After meeting Jennie and some other members of the ATCGCA, the search was on to find a pup. When I did find one from someone who was not with the Chicago group, Jennie came to my home to meet my pup. She then encouraged me to join the ATCGCA and to also think about showing him. I took him to a puppy match sponsored by the Chicago club, which he won! With that, I was hooked on showing him.
She wanted to celebrate his win, so on our way back to our hotel, we stopped and got a six-pack and a bottle of bourbon and a pizza. We celebrated!
I remember driving to the national in Greeley, CO with her and 4 dogs in 1999. We stopped on the way to see a few sights, and enjoyed ice cream and great conversation at a Dairy Queen along I-80 in Nebraska. On our way home, we stopped at the same DQ; we laughed about that for many years. This year, when I drove out to Longmont, she told me to stop at that DQ and have some ice cream in remembrance of our time there together. I looked for it, but sadly had to call her and tell her it was not there anymore.
Jennie always looked forward to the ATCGCA specialty held in Grayslake, IL every year in June. She enjoyed seeing the people and their dogs come from other states. Visiting with everyone who attended meant the world to her.
Jennie would do anything for an Aussie and was always willing to assist with rescues, driving to O’Hare to pick them up, helping me groom them and find them homes. I enjoyed all the shows, dinners, and travels I had with Jennie. There are so many good memories.
I love you, Jennie—thank you. Carole Larsen
Sad news for those of us who knew her...our long-time friend and breeder of Shastakin Australian Terriers passed away on Tuesday, Aug 5, at her home in Clifton NJ with her dogs by her side. I am so grateful for the opportunity to speak with her recently when she called to say she would not be able to make the trip to the ATCA Specialty 2014 in Longmont. These recent conversations with Esther were just like always...giving no indication that she was growing as vulnerable as she may have been, and that some may have reported. True to herself, Esther continued to participate with her dogs and to envision breeding plans for the future. Her friends never failed to assist her at shows, helping put her dog on the table, and even helping her show her dog.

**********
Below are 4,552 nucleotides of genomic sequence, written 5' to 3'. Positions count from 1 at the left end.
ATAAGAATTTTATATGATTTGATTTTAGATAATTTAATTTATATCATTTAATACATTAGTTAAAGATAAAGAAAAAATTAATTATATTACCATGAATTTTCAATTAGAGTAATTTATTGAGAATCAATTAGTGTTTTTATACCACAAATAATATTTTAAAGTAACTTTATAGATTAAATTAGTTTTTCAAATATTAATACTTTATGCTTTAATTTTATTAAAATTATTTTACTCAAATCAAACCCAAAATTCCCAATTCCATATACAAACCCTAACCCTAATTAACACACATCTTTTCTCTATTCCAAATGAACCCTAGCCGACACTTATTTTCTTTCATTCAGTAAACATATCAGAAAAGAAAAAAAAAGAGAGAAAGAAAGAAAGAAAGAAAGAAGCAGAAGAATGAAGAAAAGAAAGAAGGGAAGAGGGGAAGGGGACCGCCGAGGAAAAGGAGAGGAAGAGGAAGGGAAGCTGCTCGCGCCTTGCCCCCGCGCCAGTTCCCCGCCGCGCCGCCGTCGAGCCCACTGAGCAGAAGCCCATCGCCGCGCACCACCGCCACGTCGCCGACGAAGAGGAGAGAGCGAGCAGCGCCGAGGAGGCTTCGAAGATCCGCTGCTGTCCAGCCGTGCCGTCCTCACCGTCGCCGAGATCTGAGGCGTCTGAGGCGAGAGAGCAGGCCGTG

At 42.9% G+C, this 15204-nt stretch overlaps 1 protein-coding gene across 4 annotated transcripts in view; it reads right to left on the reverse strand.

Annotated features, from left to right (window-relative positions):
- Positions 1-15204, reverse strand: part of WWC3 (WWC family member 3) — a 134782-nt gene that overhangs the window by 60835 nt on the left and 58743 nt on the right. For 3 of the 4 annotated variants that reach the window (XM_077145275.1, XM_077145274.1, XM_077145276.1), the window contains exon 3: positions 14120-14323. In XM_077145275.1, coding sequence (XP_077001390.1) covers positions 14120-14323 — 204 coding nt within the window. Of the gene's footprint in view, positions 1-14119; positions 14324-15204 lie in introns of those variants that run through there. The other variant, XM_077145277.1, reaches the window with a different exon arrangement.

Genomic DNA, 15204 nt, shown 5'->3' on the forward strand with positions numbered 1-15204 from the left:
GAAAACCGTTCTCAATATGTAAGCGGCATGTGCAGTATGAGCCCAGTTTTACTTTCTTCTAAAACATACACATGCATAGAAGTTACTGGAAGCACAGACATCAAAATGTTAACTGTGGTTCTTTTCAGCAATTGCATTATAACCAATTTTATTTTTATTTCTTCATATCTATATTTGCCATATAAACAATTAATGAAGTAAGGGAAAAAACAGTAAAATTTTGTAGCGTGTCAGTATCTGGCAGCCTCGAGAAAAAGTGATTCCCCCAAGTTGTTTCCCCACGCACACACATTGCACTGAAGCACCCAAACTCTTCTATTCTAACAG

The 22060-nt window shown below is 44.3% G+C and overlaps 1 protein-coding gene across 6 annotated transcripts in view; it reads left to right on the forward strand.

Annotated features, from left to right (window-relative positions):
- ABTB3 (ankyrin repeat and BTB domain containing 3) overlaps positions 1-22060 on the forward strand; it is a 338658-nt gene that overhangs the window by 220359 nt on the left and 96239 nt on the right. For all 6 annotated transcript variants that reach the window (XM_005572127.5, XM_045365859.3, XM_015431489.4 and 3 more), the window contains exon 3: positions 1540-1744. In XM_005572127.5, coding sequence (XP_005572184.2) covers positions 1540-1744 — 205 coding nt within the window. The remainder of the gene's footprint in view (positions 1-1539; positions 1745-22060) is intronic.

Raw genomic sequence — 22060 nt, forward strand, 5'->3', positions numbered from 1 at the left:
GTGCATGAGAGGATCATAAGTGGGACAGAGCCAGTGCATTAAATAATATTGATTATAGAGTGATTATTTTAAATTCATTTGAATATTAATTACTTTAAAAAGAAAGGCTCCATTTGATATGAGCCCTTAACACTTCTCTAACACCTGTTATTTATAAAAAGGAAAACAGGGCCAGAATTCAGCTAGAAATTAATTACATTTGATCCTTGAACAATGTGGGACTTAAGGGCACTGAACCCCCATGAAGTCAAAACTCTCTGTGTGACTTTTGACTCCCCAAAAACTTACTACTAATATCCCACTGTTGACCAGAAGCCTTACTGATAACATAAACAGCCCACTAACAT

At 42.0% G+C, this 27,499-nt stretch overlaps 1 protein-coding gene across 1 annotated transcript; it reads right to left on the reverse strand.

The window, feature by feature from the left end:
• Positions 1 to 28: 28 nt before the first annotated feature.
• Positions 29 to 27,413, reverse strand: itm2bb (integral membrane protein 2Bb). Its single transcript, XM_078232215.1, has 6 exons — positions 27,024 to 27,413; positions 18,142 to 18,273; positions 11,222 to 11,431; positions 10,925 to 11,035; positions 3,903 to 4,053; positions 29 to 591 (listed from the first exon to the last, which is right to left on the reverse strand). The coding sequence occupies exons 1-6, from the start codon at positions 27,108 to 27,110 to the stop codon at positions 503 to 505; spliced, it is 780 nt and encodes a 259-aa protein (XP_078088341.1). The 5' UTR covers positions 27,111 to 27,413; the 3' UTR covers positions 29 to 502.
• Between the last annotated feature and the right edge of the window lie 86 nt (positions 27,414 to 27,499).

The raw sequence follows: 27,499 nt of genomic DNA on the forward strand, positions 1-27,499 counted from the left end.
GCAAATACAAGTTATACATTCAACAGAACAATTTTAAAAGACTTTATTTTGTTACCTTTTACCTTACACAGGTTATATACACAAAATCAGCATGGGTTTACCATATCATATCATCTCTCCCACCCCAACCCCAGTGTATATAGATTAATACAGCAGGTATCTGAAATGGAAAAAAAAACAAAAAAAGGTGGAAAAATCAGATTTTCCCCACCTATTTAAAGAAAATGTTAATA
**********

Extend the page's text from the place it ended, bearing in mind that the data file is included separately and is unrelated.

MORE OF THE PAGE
Esther was a doer. She became a member of the ATCA in 1981. In those early years she was the first Aussie breeder in America to travel to a World Show in Europe (even Nell herself traveled only as far as Bermuda for World competition, if my memory serves me right). Esther returned with her dog, Shastakin Chucko-Jo (known as “Junior”) a World Champion! Her Shastakin Australian Terriers were among the most typey dogs I have ever seen. Grooming may not have been her forte, but breeding sound bodies, beautiful strong heads and dogs brimming with type revealed her fine eye for a dog. It was such fun evaluating puppies with her.
It appears Esther expected she had conquered the Big-C when it struck her several years ago; she certainly made a valiant effort to do so and to continue her life with her dogs uppermost in her actions and plans. Truthfully, none of us expected to lose her so soon despite degrees of incapacity she so bravely endured.
Esther will be missed by the many long-time friends and collaborators, breeders, exhibitors in the New Jersey-New York-Pennsylvania triangle, among them Alexa Samarotto, Ida Ellen Weinstock, Carol Jablonski and members of the Garden State Terrier Club and many others. She will be missed by her friends in other countries, Maureen Bottinga and other breeder/fanciers in Canada, and Lynn Bell in the UK, not to mention myself, Kerrie Bryan among other members of the Australian Terrier Club of America. Esther had earned the respect of many through the years since acquiring her first Aussie, “Shasta”, with whom she hunted to develop Shasta's terrier instincts. She appreciated the working terrier as much as the well-bred terrier, and her dogs’ measured up to this ideal of Esther’s over the years.